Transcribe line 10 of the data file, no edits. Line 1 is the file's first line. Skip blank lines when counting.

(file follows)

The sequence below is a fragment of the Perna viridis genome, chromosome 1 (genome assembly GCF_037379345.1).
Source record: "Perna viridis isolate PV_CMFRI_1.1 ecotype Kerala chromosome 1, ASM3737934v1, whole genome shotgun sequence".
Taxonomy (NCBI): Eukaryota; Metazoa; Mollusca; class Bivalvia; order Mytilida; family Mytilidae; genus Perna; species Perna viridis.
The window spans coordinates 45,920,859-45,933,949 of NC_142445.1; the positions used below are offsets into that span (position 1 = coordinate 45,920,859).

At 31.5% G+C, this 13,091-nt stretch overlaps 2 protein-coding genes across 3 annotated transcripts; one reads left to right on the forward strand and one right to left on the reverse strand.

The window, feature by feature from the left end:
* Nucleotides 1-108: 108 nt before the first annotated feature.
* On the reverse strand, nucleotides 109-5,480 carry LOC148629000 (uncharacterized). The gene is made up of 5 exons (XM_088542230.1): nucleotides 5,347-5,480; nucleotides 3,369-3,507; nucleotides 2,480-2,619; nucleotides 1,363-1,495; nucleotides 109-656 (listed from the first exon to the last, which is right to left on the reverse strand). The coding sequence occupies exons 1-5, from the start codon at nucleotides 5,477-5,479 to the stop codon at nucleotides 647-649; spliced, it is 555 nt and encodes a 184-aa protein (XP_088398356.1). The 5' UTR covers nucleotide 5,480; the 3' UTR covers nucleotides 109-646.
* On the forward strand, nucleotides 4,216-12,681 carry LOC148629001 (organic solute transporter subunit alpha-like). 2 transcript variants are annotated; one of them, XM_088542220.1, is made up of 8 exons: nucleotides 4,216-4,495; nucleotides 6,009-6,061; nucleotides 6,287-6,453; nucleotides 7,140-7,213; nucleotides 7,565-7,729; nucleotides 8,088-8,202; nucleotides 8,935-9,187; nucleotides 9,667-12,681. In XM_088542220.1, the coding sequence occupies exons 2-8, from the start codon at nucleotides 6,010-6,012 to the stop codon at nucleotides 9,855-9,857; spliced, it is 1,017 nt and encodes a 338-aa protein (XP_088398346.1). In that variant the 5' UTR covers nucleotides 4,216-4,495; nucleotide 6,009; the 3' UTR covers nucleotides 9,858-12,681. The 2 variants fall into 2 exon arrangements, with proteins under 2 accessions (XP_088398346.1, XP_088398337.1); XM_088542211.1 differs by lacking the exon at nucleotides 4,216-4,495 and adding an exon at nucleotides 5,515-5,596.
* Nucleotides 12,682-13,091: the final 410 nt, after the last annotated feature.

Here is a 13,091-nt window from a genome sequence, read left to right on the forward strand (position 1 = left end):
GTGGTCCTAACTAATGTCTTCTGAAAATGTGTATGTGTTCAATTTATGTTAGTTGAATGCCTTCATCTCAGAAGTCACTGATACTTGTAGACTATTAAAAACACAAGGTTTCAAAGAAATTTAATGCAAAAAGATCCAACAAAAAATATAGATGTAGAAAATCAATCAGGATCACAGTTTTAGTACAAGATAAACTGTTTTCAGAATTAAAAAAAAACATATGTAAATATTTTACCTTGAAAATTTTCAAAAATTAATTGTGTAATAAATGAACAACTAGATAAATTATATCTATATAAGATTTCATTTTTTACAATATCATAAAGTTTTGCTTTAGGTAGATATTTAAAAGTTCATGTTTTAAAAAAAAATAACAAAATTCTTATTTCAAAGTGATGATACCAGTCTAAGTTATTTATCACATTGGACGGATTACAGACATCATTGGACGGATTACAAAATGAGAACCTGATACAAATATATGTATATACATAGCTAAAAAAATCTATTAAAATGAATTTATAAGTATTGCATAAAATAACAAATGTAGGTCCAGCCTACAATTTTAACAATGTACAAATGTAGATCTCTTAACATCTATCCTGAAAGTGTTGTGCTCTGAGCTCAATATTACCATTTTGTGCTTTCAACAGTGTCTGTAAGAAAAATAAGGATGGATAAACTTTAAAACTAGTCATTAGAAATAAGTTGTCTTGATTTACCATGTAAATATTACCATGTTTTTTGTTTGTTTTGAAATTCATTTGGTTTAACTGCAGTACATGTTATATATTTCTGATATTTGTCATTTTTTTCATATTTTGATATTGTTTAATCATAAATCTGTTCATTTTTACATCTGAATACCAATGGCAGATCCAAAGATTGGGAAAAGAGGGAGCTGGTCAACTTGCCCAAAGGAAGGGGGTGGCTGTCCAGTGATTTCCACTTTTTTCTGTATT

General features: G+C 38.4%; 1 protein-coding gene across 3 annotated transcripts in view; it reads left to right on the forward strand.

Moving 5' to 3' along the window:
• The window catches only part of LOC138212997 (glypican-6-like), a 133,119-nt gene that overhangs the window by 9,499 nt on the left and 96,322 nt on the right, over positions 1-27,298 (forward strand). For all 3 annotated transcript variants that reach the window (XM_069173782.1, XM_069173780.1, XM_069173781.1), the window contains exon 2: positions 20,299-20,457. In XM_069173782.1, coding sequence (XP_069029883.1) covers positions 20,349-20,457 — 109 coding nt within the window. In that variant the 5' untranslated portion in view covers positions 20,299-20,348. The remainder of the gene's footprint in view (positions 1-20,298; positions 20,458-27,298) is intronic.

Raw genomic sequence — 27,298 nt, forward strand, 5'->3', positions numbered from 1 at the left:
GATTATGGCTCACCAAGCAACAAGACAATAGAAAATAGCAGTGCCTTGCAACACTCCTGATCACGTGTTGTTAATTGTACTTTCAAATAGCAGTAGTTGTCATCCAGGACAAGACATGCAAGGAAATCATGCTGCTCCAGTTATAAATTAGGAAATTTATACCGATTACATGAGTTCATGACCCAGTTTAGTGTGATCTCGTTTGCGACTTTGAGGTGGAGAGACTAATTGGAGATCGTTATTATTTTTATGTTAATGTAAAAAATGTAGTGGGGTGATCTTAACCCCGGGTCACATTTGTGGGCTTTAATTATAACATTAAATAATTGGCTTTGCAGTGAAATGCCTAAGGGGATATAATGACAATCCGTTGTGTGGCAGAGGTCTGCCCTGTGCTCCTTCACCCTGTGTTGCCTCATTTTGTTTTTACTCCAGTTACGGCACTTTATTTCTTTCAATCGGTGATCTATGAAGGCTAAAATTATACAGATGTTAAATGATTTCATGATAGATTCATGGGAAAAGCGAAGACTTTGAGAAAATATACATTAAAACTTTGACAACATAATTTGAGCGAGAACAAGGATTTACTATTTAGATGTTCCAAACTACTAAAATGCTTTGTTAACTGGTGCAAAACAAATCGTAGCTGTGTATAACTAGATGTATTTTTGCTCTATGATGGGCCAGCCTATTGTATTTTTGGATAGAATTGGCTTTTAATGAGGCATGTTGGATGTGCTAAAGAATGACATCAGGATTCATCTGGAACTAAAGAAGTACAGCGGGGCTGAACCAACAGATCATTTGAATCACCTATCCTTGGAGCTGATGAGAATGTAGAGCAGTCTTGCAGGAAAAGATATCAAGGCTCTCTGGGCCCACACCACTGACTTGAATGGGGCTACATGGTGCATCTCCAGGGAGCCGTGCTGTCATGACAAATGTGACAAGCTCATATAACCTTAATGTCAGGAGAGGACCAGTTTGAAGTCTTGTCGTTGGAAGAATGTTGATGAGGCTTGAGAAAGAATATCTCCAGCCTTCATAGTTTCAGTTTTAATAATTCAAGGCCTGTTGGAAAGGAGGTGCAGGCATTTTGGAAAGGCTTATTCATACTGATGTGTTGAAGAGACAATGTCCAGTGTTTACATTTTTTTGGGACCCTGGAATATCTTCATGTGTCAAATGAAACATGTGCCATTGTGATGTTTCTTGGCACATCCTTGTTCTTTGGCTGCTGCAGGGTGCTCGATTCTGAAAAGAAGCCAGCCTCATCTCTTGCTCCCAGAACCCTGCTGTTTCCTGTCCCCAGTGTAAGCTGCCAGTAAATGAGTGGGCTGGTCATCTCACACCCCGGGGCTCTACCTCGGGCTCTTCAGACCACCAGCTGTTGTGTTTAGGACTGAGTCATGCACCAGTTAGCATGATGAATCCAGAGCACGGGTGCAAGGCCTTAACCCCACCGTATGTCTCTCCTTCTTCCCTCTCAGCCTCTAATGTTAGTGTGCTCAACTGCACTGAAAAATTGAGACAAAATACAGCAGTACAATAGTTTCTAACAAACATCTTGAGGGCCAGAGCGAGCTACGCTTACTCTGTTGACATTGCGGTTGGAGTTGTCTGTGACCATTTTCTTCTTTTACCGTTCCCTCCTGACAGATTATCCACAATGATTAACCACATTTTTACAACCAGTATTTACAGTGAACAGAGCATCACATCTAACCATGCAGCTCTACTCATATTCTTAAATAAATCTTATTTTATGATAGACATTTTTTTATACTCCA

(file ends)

* Nucleotides 12,682-13,091: the final 410 nt, after the last annotated feature.